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Inside Annoyed Librarian

The Decline and Fall of British Libraries

One of my predictions for 2015 was that British libraries were all going to close. So far that hasn’t come true, but it’s getting closer.

According to this story, 324 libraries have closed because of budget cuts. Two years ago, that figure was 201 libraries, so the closings have kept up at a rapid pace.

Of the 4612 British public libraries in 2010, about 7% have now closed. In the U.S., that percentage would mean closure of over 1100 libraries if you count branch locations, which is definitely something we’d notice.

In addition, “Some 216 static libraries and eight mobile libraries are a risk of closure, Labour claims.” If those closed, it would be about a 12% closure rate since 2010. The American equivalent would be over 1900 libraries.

Oh, and of the libraries left, “330 fewer are open 10 hours or more a week.” If the library isn’t open more than ten hours a week, it almost might as well be closed. Between the closures and the reduced service hours, that’s about 14% of British public libraries that have been closed or made significantly less useful.

Naturally, if libraries are closed, people can’t visit them, which is why annual library visits have reduced by 40 million in the past few years. That’s a 12% reduction in four years, which is approximately the same as the closure and reduced hours rate. Purely a coincidence, I’m sure.

And the “numbers of visits have fallen sharpest – by 21% – in deprived areas,” because of course they have. A good way to make sure the poor stay poor is to make it as hard as possible for them to learn anything.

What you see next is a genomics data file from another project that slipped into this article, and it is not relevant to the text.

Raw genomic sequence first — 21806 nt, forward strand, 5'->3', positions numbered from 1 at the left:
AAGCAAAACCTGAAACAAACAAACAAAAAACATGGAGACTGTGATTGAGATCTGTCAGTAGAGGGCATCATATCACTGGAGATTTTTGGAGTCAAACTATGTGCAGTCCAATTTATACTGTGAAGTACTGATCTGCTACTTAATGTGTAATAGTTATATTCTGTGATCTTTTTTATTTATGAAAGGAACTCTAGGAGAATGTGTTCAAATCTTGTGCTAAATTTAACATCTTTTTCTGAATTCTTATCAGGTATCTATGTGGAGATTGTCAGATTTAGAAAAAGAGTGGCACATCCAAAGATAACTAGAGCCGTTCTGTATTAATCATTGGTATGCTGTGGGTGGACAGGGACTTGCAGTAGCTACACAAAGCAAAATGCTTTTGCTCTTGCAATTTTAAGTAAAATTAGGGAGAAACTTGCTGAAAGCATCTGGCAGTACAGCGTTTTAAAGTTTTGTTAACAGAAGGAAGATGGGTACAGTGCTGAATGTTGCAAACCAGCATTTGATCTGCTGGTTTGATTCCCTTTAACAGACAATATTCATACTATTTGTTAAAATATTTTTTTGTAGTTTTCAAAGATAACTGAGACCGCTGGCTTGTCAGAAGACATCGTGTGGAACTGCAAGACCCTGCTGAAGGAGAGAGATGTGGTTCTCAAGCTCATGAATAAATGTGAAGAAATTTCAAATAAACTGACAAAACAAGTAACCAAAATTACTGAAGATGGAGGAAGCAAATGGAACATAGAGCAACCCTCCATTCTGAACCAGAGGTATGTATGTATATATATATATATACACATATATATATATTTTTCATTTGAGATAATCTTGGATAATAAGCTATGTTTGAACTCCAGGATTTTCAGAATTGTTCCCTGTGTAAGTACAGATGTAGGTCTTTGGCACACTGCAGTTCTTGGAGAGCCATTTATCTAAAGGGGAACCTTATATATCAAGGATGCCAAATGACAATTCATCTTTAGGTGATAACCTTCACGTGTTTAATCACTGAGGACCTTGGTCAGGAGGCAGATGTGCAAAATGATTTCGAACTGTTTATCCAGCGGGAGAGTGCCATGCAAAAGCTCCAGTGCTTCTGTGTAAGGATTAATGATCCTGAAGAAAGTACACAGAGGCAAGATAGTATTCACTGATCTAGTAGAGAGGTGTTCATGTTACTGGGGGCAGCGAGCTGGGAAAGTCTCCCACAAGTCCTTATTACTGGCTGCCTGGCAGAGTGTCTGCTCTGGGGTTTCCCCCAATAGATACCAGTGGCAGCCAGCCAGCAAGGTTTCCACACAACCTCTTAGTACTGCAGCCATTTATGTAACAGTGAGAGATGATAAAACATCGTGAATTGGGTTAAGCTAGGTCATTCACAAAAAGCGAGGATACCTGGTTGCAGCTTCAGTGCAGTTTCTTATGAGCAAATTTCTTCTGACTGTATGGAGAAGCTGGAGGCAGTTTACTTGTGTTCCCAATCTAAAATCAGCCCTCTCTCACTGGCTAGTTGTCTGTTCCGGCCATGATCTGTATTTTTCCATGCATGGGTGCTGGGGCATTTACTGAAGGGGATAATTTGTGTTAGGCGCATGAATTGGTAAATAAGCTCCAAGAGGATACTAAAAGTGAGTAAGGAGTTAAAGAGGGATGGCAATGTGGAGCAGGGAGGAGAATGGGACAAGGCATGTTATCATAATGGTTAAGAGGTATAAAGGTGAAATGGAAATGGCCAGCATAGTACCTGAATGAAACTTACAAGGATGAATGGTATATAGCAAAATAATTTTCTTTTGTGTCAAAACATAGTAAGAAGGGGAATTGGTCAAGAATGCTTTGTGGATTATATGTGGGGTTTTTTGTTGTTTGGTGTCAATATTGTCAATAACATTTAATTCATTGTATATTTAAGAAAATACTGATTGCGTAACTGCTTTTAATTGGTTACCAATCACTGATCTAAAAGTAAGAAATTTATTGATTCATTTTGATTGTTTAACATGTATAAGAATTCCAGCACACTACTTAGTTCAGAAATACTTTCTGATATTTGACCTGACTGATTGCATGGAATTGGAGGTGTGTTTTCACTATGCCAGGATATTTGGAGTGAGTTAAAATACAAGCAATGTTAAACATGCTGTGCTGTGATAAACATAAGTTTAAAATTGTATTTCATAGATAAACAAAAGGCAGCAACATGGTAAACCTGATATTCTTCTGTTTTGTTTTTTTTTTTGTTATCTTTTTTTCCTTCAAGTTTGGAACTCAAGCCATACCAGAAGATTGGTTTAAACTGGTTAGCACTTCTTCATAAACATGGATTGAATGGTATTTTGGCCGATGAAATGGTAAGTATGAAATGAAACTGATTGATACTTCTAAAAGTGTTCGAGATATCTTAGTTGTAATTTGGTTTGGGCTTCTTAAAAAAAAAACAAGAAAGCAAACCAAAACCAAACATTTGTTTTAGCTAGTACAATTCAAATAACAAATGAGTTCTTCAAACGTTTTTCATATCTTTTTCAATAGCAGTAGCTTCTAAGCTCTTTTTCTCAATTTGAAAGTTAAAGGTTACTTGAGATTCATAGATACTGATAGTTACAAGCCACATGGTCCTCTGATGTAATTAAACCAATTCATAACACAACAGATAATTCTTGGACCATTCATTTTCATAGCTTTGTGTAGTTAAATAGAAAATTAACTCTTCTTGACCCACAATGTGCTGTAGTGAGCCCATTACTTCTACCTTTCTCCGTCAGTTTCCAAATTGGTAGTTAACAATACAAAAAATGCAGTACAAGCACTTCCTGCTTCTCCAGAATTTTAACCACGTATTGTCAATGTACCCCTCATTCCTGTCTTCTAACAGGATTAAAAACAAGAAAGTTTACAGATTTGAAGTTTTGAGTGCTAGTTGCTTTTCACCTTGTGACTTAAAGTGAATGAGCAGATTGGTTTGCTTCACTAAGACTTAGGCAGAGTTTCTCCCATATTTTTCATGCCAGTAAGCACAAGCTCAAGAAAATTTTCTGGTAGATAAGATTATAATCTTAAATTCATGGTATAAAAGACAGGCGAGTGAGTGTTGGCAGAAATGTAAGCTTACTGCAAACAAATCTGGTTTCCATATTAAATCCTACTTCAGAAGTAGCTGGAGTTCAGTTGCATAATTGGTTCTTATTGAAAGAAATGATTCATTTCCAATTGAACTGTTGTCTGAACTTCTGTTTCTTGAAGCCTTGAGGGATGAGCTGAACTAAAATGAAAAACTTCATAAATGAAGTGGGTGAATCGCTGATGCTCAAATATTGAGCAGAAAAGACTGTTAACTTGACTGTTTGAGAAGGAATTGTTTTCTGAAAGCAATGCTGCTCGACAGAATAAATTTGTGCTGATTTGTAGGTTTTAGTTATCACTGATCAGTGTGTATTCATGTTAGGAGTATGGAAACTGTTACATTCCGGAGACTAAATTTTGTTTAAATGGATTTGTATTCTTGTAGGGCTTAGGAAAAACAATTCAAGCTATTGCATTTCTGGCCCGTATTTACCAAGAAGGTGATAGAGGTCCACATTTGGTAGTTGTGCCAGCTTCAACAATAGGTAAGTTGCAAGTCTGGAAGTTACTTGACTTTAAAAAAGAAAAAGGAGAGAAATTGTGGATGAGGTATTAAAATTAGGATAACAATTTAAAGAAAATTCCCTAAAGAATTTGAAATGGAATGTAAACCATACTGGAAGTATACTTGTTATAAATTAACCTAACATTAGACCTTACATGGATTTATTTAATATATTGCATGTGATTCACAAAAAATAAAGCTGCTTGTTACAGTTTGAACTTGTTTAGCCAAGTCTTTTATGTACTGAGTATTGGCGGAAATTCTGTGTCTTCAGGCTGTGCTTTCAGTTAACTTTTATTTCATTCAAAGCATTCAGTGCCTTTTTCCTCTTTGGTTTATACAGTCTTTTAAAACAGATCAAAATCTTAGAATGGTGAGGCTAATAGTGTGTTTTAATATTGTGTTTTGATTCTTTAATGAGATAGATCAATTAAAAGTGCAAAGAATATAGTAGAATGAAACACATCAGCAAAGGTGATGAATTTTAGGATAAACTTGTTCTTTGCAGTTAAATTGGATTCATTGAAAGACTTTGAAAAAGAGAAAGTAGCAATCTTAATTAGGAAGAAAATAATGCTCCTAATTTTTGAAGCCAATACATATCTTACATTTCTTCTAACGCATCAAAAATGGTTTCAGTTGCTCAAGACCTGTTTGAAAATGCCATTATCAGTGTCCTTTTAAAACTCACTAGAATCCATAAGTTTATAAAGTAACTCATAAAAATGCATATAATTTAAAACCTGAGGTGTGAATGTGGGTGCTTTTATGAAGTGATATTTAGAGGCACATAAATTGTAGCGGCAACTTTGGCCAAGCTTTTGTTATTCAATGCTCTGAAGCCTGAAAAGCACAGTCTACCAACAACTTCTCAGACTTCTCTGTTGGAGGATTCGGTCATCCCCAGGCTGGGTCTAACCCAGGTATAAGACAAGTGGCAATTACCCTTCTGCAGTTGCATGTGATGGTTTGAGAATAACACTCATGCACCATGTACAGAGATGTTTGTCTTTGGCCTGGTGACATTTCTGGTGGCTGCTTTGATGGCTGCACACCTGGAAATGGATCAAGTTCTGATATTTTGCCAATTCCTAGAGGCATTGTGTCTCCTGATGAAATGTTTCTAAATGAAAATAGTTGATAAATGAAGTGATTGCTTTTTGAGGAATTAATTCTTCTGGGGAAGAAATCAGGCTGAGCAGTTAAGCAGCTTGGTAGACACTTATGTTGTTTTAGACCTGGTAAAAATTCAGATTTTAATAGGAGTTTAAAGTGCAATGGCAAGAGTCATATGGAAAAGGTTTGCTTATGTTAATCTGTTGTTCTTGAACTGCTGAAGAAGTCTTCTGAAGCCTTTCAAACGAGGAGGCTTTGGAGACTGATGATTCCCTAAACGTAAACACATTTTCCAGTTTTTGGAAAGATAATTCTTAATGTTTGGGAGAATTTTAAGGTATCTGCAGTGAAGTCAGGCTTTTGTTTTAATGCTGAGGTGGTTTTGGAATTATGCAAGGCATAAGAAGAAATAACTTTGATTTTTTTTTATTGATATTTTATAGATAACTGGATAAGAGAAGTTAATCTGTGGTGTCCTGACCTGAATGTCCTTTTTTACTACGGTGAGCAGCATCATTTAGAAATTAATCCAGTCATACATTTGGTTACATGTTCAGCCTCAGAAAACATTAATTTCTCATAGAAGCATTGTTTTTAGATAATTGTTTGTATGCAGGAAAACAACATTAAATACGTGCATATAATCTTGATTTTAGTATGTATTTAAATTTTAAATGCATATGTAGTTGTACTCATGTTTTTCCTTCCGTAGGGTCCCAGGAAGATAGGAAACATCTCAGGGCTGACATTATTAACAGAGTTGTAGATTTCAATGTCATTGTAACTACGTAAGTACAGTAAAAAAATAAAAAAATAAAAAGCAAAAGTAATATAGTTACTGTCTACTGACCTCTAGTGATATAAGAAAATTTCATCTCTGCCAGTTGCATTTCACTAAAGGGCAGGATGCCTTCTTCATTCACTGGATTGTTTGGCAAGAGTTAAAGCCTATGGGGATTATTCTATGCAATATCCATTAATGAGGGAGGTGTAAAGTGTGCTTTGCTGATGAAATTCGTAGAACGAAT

Since the British government seems to have declared a war on public libraries, it’ll probably use that statistic to close even more libraries. After all, 40 million fewer visits means that people don’t want to use libraries as much.

And if people don’t want to use libraries as much, that must mean that more libraries can be closed. It’ll start a perpetual cycle where the only public library left in the U.K. will be the British Library, and it will only be open every other Wednesday from 10-11am.

It’s sort of bizarre from a distance to watch an otherwise developed country just start giving up on public libraries. In the U.S., people are still visiting libraries, at a rate of 5.1 visits per capita per year, and few libraries have closed despite the flat or decreasing funding in half the country.

The British per capita visit ratio was about the same until the libraries started closing, so it’s not like they weren’t being used.

Strange times over there. I hope the same thing doesn’t happen over here.



  1. Sad indeed… but the comparison to the US isn’t a particularly good fit.

    A lot of the public programming that libraries have in the US, is provided by other public services in the UK. For example, the Job Center does a lot of the resume reading and application work that US libraries help with, the UK doesn’t require tax returns from the majority of the population, and local leisure centers have a lot play times/social activities for young families. These three categories make up a significant amount of the programs/services that my local US libraries provide.

    Obviously libraries closing still means UK towns are losing library services – books, printing, newspapers etc, but libraries are one part of a very different suite of free/public services. The other thing that stood out to me is the sheer numbers, the UK has a lot of libraries for a very small country, a small country with (generally) good public transportation between towns, and free public transportation for the over 60s… so accessibility still seems relatively high compared to the current US numbers, where a branch closure really could mean locals have no real opportunity to get to a public library. So maybe the closures, as long as they stop soon, aren’t quite as dire as the stats can suggest?